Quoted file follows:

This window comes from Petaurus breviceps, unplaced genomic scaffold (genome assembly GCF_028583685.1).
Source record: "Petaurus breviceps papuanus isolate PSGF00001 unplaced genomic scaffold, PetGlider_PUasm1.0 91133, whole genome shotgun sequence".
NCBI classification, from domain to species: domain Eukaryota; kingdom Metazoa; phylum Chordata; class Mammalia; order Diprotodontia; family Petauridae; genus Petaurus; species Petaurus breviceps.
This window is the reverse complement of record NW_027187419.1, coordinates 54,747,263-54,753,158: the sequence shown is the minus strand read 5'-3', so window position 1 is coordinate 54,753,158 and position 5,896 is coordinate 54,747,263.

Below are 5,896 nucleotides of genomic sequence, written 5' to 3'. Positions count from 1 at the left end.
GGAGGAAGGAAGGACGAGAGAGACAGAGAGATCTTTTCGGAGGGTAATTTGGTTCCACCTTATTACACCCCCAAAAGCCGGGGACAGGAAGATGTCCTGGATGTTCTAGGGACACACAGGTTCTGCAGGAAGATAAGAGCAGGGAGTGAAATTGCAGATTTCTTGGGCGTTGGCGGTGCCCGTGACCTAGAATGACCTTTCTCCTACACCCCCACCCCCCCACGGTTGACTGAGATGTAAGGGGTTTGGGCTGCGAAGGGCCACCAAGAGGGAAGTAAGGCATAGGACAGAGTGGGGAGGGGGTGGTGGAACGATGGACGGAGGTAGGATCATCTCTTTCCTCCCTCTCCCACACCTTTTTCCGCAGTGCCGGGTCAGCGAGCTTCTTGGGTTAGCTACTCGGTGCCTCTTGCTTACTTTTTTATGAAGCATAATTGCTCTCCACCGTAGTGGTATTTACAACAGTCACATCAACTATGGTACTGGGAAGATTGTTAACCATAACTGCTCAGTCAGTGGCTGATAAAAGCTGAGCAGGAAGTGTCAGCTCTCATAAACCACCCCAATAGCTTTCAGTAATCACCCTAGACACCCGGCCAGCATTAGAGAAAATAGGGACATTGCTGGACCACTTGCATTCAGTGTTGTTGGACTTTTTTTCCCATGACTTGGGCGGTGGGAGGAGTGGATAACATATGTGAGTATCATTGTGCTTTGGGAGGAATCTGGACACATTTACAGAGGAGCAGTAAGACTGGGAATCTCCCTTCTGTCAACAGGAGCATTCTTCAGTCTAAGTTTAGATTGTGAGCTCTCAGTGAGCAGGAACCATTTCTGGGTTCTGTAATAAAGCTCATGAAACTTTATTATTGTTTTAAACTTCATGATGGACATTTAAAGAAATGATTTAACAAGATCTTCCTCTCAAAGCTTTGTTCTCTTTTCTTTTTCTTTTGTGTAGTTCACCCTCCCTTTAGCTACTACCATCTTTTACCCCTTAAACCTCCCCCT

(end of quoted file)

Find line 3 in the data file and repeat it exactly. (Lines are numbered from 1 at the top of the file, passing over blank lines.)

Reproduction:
NCBI classification, from domain to species: domain Eukaryota; kingdom Metazoa; phylum Chordata; class Mammalia; order Diprotodontia; family Petauridae; genus Petaurus; species Petaurus breviceps.